Although I have been around the visual arts for a long time, including curating the Festival’s 40th anniversary exhibition and once as a wide-eyed student, being asked to ‘clear up’ a floor sculpture people were treading on at a private view- I remember crouching on the floor, shovelling it into a bin bag, feeling sacrilegious – it’s still exciting to go ‘backstage’ when an exhibition’s being hung. A bit like staying the night at the Natural History Museum.
Rommi, Nigel, Kenny, the musician working on the project, and I, had been sitting round the table, grappling with complicated and important ideas: should the ‘creative case’ still need making? And even if it does, whose responsibility should that really be? Surely by now people understand that diversity ensures a variety of perspectives, makes the arts exciting, nuanced, artistically challenging – whatever the artists involved choose to work on – and ensures we don’t arbitrarily exclude half the people whose work we could be enjoying. We touched briefly on how who you are never goes away but how you don’t necessarily want to make work that constantly foregrounds it. Sometimes being a woman and having a rich mixed heritage is centre stage of what I write, sometimes it just lurks in the wings
Rommi talked about the need for us all to ‘be awake’- to be aware of that there are parameters and a political context for our playful explorations and how important it was for all of us to see our own ‘othernesses’ (whatever they are) as of equal importance within a diversity context.
And she raised important concerns about the problematic nature of short-term diversity policy projects which, specifically and particularly engage artists of colour and then are found lacking in terms of longer-term implementation and impact.
And when we found ourselves getting hemmed by how other people saw us, Nigel suggested we should try taking ourselves back to the work, go and explore it, in the gallery next door.
Which is how we found ourselves, squatting on the floor, surrounded by flip charts, heady with Kenny’s music, while the exhibition’s curator and her colleagues in white gloves hung the exhibition around us. It was like being in the middle of a piece of contemporary dance: they would stand considering one of the pictures propped up against the wall, and then point across the room. And at that signal, someone in white gloves would carefully pick up the picture, holding it upright between two hands and cross the gallery floor. Gradually I could see there was a conversation going on between the pictures, which one balanced with which, how the colours related or perhaps overshadowed one another. At the same time, we were having a written conversation with one another, scribbling our thoughts and replies on the flip charts as we looked at the images, and with Kenny as we responded to his improvisations. And now and again passing members of the public peered through the glass doors into the gallery to watch this unusual spectacle, so that we in our turn found ourselves ‘in the frame’.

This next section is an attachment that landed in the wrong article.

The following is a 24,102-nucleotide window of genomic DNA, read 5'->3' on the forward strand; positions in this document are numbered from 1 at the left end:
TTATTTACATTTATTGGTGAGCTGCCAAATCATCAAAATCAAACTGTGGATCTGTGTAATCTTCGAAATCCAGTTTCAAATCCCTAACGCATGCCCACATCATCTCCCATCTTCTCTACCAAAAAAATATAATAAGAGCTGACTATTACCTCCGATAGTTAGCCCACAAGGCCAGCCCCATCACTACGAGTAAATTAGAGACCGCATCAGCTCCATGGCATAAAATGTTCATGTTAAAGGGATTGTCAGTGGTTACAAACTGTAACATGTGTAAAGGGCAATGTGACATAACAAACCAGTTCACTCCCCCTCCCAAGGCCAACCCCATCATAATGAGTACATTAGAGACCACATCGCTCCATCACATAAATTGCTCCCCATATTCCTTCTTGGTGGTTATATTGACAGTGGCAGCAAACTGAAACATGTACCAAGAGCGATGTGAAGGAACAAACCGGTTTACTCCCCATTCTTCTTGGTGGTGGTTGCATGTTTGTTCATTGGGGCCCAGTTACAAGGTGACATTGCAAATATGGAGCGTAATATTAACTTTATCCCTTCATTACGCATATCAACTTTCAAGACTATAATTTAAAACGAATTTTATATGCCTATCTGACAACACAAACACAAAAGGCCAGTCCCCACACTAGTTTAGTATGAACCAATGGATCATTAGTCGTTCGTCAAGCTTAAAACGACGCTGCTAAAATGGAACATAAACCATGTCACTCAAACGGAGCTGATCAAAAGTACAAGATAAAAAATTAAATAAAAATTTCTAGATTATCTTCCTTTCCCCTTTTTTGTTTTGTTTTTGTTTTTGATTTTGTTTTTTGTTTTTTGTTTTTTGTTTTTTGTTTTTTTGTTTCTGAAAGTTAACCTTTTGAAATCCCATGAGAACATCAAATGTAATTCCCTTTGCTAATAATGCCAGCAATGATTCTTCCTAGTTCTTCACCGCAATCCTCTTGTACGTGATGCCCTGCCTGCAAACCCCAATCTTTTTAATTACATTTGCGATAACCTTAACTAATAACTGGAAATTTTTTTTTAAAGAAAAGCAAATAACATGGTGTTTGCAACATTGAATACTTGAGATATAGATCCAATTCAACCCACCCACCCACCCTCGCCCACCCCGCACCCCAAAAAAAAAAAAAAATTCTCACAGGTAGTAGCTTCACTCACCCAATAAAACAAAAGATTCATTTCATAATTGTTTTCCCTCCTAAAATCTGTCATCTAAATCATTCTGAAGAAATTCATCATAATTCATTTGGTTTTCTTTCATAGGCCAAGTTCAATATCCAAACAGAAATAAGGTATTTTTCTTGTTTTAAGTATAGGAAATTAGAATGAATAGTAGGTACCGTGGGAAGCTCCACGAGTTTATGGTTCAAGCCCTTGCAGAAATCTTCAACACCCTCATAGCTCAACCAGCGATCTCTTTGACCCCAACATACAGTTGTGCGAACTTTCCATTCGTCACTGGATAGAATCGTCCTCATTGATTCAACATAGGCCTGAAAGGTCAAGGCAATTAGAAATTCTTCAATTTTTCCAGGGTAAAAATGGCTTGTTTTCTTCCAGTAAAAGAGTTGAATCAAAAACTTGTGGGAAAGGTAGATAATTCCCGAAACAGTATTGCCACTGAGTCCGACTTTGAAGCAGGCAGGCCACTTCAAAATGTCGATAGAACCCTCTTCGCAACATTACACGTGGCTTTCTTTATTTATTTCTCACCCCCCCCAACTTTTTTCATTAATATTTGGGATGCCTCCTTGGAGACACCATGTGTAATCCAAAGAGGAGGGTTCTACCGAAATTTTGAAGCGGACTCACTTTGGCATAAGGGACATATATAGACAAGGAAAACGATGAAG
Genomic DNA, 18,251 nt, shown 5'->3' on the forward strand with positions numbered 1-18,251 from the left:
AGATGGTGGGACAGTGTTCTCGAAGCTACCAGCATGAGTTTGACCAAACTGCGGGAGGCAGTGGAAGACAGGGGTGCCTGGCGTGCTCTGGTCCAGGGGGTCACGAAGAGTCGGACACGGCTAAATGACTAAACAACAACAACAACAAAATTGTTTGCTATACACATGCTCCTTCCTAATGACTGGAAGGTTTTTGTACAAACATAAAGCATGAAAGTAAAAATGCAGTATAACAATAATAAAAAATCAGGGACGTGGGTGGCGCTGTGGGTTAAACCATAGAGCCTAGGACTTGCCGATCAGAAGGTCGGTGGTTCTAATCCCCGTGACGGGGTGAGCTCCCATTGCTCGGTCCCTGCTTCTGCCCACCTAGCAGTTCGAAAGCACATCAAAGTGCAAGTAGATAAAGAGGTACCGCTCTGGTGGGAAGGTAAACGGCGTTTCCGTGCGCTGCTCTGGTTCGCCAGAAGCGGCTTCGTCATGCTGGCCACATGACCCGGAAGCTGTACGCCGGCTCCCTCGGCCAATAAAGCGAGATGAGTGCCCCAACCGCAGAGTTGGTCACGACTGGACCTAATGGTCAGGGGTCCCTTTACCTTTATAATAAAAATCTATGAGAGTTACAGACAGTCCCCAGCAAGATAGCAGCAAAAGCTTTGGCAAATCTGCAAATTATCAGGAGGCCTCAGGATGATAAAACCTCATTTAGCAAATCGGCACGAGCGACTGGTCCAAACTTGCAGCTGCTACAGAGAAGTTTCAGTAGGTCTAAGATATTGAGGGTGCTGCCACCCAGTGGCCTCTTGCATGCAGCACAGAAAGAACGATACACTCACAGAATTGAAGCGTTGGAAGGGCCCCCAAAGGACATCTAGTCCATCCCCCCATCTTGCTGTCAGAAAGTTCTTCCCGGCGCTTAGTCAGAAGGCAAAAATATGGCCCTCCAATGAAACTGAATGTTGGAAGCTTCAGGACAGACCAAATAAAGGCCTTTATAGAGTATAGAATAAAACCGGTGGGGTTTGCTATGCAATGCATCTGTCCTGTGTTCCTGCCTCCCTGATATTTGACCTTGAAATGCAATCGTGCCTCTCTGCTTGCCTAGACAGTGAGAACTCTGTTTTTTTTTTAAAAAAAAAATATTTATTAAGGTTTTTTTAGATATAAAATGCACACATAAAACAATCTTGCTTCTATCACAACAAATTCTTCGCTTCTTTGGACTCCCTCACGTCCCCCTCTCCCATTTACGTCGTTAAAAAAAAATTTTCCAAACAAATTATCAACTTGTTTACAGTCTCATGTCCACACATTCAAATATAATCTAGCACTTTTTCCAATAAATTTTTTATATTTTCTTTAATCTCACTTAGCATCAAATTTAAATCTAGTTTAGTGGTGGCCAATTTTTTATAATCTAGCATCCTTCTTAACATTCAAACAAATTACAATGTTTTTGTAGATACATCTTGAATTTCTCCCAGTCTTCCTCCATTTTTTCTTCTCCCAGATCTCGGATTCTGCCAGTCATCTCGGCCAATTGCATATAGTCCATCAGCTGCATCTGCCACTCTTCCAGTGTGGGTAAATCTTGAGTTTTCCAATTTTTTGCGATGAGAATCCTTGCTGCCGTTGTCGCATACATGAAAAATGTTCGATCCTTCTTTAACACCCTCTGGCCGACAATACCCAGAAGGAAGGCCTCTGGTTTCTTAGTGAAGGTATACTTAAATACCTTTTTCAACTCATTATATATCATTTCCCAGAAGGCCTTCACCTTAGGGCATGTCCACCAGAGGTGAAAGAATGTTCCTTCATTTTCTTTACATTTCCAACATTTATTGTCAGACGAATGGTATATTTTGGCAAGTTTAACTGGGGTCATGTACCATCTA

One Day, Something Happens: Paintings of People opens at Leeds Art Gallery on 6 March and runs until 24 May.
From Outside the Frame is a Creative Case NORTH Exploration. Creative Case NORTH is a programme of sector led activity exploring the Creative Case for Diversity, developed by a consortium of arts and cultural organisations convened by Arts Council England from across the North area, including:
Creative Case NORTH Partners: Alchemy, ARC Stockton, Artlink, BALTIC Centre for Contemporary Art, Contact Theatre, Contemporary Visual Arts Network, Freedom Festival, GemArts, STAY, ZENDEH.
Creative Case NORTH Critical Friends: Open Clasp, Prism Arts, Tyne & Wear Archives & Museums.